During the observation, the observing teacher is responsible for keeping track of the number of questions asked, judging the cognitive level of each question, indicating which student answered each question and whether he or she volunteered the answer, and recognizing the question pattern used. This way, the teacher being observed doesn't have to write down all the questions that he or she plans to ask during the observation. As teams become more familiar with the activity and begin to develop their verbal questioning skills, subsequent post-observation conferences can focus on such topics as pacing questions, transitioning to and from question sequences, and trying new question sequences. She noted that she often makes up questions on the spur of the moment, focusing on students' interests and her instructional goals.
Lisa also recognized the beginning of a narrow-to-broad questioning pattern, but it quickly turned into a backbone-question sequence. Flexibility in using questioning sequences is an important aspect of skillful verbal questioning.


Why did Lincoln suspend habeas corpus and order the arrest of Baltimore's mayor, the police chief, and members of the Maryland legislature? In addition, after the observer has taken notes on the agreed-on number of question patterns, he or she can sit back and try to recognize the cognitive levels of questions and question patterns without having to write everything down. She was sure she would use at least two or three questioning patterns during the observation period.
Patty used a good mix of volunteering and nonvolunteering students from all areas of the classroom. Patty began jotting down a few higher-cognitive-level thinking questions in her lesson plans to ensure that she included them.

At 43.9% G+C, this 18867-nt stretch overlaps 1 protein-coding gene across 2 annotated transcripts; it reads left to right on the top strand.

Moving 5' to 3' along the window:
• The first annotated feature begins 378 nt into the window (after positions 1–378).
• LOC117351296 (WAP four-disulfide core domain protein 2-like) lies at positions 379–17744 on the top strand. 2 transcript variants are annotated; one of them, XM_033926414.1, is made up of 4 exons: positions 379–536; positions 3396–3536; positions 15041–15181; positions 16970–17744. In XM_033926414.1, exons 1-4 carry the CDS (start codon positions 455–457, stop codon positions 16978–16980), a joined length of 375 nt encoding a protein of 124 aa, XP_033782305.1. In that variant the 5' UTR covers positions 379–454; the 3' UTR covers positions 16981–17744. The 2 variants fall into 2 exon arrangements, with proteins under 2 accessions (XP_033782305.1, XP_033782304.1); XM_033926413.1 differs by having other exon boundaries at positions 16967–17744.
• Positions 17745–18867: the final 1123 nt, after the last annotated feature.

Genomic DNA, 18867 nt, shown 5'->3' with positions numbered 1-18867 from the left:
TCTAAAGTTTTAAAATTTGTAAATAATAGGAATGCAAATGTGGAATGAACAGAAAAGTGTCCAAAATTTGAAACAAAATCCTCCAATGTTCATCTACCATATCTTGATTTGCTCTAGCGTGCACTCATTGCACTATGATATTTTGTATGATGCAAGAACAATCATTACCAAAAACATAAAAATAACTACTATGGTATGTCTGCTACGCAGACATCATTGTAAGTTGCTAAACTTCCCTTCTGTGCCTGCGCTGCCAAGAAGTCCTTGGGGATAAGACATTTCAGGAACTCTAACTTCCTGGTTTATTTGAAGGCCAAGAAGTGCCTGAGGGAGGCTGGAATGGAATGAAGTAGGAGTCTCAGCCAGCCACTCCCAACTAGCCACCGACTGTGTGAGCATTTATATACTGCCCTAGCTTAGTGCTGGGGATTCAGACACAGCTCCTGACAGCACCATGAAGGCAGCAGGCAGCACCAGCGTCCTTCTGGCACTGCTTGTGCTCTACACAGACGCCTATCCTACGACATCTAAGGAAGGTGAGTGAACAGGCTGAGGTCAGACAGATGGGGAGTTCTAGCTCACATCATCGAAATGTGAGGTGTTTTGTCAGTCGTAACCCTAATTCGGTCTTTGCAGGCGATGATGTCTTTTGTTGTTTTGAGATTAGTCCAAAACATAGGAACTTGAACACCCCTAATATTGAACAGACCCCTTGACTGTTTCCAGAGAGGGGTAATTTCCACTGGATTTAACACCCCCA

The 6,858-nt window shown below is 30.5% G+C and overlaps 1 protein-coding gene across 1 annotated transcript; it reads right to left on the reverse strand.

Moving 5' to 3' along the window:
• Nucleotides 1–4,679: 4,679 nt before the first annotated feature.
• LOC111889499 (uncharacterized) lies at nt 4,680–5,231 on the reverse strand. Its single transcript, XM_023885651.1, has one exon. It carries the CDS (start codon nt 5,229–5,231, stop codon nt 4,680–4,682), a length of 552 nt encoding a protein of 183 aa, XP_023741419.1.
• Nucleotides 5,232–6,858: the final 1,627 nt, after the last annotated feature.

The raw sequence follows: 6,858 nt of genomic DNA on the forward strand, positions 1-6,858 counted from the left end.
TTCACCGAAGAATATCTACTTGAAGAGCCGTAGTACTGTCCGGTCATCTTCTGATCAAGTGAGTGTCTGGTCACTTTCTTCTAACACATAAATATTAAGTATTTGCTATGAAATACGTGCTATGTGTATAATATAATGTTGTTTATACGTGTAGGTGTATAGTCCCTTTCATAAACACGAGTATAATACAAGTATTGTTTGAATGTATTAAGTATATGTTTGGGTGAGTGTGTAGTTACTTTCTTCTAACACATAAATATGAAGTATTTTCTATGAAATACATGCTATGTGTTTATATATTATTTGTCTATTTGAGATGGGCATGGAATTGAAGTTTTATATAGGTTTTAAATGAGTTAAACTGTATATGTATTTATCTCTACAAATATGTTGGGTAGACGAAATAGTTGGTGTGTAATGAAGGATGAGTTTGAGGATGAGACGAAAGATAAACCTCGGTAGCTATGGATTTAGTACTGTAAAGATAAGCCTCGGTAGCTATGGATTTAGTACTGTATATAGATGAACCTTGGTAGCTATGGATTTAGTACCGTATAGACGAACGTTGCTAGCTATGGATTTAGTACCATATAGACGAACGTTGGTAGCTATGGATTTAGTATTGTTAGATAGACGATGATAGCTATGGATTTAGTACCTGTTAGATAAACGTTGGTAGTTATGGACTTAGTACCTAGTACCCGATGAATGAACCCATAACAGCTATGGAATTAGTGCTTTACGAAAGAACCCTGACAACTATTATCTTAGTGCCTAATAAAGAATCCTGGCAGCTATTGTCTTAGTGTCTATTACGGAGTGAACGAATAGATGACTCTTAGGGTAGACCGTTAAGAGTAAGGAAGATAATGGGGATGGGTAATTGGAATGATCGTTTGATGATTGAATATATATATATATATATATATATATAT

What objects in this classroom could be represented by points, lines, and planes?" The first four questions are all at the same cognitive level (extending); the fifth question requires students to think at a higher level (lifting). OTHERWISE, BEGIN SCROLLING DOWN FOR A TREASURE-TROVE OF RARE AND BEAUTIFUL PHOTOS OF OLD JAPAN. ENAMI WEARING SAMURAI ARMOR, TAKING A REST BETWEEN POSES IN HIS YOKOHAMA STUDIO, CA.1898-1900. ENAMI, OTHER WELL-KNOWN JAPANESE PHOTOGRAPHERS WHO OPERATED DURING THE MEIJI-ERA (1868-1912) ARE MENTIONED THROUGHOUT THE COMMENTS.I HOPE YOU FIND THE STORY AND DATA BOTH INTERESTING AND HELPFUL.
FOR THOSE WHO ARE HERE PRIMARILY TO LOOK AT THE IMAGES, I HOPE THAT YOU EXPERIENCE SOME ENJOYMENT IN GAZING AT A FEW OF ENAMI'S"LOST PICTURES" OF OLD JAPAN. THOSE THAT LIVE FOR DISCOVERING NEW DATA AND CONNECTING THE DOTS WILL NO DOUBT FIND SOME EYE-OPENING REVELATIONS HERE.A OF COURSE, WE ALL LOVE KIMBEI KUSAKABE AND THE REST OF THOSE ILLUSTRIOUS JAPANESE PIONEERS OF PHOTOGRAPHY WHO GOT THEIR START LONG BEFORE ENAMI OPENED HIS OWN MEIJI-ERA STUDIO. THEIR BEST WORK IS ENOUGH TO TAKE YOUR BREATH AWAY.HOWEVER, ENAMI ALSO HAD HIS FANS AND FRIENDS, BOTH AS A PERSON AND AS A PHOTOGRAPHER. AS YOU SCROLL DOWN THESE PAGES, FOR A FEW MOMENTS YOU MAY STEP INTO ENAMI'S SHOES, AND TAKE A PEAK THROUGH HIS LENS.A LIKE SO MANY OTHERS --- SOME NOW FAMOUS, BUT MOST BEING FORGOTTEN --- ENAMI DEDICATED HIS LIFE TO CAPTURING, AS BOTH ART AND DOCUMENT,A WORLD THAT WAS QUICKLY VANISHING BEFORE HIS EYES.